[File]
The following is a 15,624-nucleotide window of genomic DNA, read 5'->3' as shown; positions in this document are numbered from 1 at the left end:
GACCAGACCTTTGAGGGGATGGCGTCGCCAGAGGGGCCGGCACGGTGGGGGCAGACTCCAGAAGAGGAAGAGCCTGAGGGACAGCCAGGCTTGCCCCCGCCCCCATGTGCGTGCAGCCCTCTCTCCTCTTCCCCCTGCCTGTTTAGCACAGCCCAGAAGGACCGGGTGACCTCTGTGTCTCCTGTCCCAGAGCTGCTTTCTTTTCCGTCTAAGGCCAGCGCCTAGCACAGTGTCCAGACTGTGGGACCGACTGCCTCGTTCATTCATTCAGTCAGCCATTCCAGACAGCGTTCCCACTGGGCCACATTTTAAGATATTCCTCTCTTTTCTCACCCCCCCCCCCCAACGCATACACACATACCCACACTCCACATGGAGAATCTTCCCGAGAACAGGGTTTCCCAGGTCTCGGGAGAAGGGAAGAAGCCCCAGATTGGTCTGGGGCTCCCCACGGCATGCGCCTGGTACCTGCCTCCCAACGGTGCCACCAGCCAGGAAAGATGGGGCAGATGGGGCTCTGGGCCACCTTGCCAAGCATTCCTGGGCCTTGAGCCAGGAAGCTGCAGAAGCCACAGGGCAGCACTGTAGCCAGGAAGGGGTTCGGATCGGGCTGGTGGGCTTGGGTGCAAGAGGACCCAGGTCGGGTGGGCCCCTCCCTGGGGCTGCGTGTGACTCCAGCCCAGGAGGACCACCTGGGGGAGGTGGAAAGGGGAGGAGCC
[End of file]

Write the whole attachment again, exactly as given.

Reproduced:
The following is a 15,624-nucleotide window of genomic DNA, read 5'->3' as shown; positions in this document are numbered from 1 at the left end:
GACCAGACCTTTGAGGGGATGGCGTCGCCAGAGGGGCCGGCACGGTGGGGGCAGACTCCAGAAGAGGAAGAGCCTGAGGGACAGCCAGGCTTGCCCCCGCCCCCATGTGCGTGCAGCCCTCTCTCCTCTTCCCCCTGCCTGTTTAGCACAGCCCAGAAGGACCGGGTGACCTCTGTGTCTCCTGTCCCAGAGCTGCTTTCTTTTCCGTCTAAGGCCAGCGCCTAGCACAGTGTCCAGACTGTGGGACCGACTGCCTCGTTCATTCATTCAGTCAGCCATTCCAGACAGCGTTCCCACTGGGCCACATTTTAAGATATTCCTCTCTTTTCTCACCCCCCCCCCCCAACGCATACACACATACCCACACTCCACATGGAGAATCTTCCCGAGAACAGGGTTTCCCAGGTCTCGGGAGAAGGGAAGAAGCCCCAGATTGGTCTGGGGCTCCCCACGGCATGCGCCTGGTACCTGCCTCCCAACGGTGCCACCAGCCAGGAAAGATGGGGCAGATGGGGCTCTGGGCCACCTTGCCAAGCATTCCTGGGCCTTGAGCCAGGAAGCTGCAGAAGCCACAGGGCAGCACTGTAGCCAGGAAGGGGTTCGGATCGGGCTGGTGGGCTTGGGTGCAAGAGGACCCAGGTCGGGTGGGCCCCTCCCTGGGGCTGCGTGTGACTCCAGCCCAGGAGGACCACCTGGGGGAGGTGGAAAGGGGAGGAGCC